7 March 1969: Queen Elizabeth II officially opens the Victoria Line

On this day in 1969, Queen Elizabeth II took only her second trip on the tube to officially open the underground’s newest line – the Victoria Line.

London's tube system is a marvel to behold. It is the world's oldest – the Metropolitan Railway first opened in 1863, while the first deep line, the City and South London Railway (now part of the Northern Line) opened in 1890. But by the end of the 1940s, the tube was getting congested. A new line was proposed that could relieve congestion in the centre of London, and would run between Victoria and Walthamstow.

A trial tunnel was built in 1959, and construction began in earnest in 1962. The 21-foot diameter tunnels were dug into the buttery clay beneath London by hand. Progress was slow – they managed just over three metres a day. By contrast, the latest tunnel boring machines used in London's newest underground line – Crossrail – managed 38 metres a day.

But by 1 September 1968, the first section between Walthamstow Central and Highbury & Islington was ready to open. There was no ceremony, no pomp; the first train just trundled out of the station at 6:30 in the morning. On 1 December 1968, operations were extended to Warren Street. But by 7 March 1969, the new line had reached Victoria Station. It was time for an official opening.

So the Queen made the short journey from her house in town to Green Park station, where, surrounded by palace flunkeys and the world's press, she “bought” a ticket, rode the escalator down to the platform, and stepped into the cab of a waiting train, which whisked her the two stops to Oxford Circus. It was only the second time she had ever been on the tube. At Oxford Circus, she got out of the cab and returned to Victoria in the train's carriage. At Victoria, she unveiled a plaque. The Victoria Line was officially open. It reached its final destination, Brixton, in 1971.

Recommended

1 April 1999: The minimum wage is introduced in Britain
This day in history

1 April 1999: The minimum wage is introduced in Britain

On this day in 1999, the national minimum wage was introduced in Britain, bringing an instant pay rise to 1.9 million low-paid workers.
1 Apr 2021
27 February 1900: The launch of the Labour Party
This day in history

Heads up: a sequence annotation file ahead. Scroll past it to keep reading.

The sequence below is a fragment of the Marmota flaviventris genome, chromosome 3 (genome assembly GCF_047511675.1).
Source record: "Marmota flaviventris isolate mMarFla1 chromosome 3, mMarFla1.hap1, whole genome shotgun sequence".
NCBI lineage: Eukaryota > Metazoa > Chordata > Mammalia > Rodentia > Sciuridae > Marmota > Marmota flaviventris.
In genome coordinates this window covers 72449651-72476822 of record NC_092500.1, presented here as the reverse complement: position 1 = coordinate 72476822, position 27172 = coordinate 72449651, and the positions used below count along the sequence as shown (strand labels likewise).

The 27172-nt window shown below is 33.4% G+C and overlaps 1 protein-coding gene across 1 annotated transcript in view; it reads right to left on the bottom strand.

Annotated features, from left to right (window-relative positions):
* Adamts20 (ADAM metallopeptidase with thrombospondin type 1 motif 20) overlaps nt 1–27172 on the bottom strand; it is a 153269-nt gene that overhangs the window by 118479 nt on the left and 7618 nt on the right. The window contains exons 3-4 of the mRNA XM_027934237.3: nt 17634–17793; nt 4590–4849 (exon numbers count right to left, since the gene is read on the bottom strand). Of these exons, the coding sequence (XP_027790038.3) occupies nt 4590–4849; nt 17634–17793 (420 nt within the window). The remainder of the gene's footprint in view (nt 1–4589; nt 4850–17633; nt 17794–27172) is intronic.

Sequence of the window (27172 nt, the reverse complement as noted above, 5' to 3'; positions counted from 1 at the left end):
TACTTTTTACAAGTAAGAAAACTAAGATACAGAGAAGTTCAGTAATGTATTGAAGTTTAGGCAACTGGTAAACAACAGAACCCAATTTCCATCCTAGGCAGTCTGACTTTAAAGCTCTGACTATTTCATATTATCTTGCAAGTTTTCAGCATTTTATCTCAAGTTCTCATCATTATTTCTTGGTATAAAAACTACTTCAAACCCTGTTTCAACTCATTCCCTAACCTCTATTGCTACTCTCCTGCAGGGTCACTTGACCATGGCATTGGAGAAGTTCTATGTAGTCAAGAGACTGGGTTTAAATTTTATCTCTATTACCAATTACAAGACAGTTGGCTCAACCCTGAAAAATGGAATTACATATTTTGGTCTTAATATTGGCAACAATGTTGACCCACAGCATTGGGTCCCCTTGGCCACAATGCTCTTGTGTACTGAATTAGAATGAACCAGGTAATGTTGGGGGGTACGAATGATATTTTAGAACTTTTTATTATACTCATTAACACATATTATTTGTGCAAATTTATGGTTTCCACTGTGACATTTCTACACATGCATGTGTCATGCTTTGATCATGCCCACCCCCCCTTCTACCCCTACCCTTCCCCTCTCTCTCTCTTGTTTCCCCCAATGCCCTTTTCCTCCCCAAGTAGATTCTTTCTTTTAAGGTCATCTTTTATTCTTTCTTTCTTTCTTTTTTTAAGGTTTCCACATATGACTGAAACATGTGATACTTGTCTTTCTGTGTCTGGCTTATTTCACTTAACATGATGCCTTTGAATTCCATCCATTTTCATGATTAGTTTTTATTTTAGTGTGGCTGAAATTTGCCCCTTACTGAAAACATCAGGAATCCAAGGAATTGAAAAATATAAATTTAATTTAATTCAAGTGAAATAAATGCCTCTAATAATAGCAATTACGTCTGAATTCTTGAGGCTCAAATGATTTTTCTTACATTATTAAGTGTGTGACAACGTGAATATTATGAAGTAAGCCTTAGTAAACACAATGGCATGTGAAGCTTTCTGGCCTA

27 February 1900: The launch of the Labour Party

Responding to the need for a single political party to represent the trade unions, the Labour Party was formed on this day in 1900.
27 Feb 2021
24 February 1981: Prince Charles and Lady Diana Spencer announce their engagement
This day in history

24 February 1981: Prince Charles and Lady Diana Spencer announce their engagement

On this day in 1981, Prince Charles and Lady Diana Spencer made their engagement official in front of the world's press at Buckingham Palace.
24 Feb 2021
24 February 1809: Drury Lane theatre burns down
This day in history

24 February 1809: Drury Lane theatre burns down

On this day in 1809, celebrated playwright Richard Sheridan was effectively ruined when the Drury Lane theatre went up in smoke.
24 Feb 2021

Most Popular

China owns a lot more gold than it’s letting on – and here’s why
Gold

China owns a lot more gold than it’s letting on – and here’s why

In a world awash with money-printing, a currency backed by gold would have great credibility. And China – with designs on the yuan becoming the world’…
21 Apr 2021
“Joke” cryptocurrency dogecoin goes to the moon. What’s going on?
Bitcoin

“Joke” cryptocurrency dogecoin goes to the moon. What’s going on?

Dogecoin – a cryptocurrency created as a joke – has risen by more than 9,000% this year alone. Saloni Sardana looks at how something that began as an …
19 Apr 2021
House prices in the UK are still surging – here’s why it’ll probably continue
Property

House prices in the UK are still surging – here’s why it’ll probably continue

The latest UK house price data shows no letup in the country’s booming property market, with the biggest yearly rise since 2014. And there’s no end in…
22 Apr 2021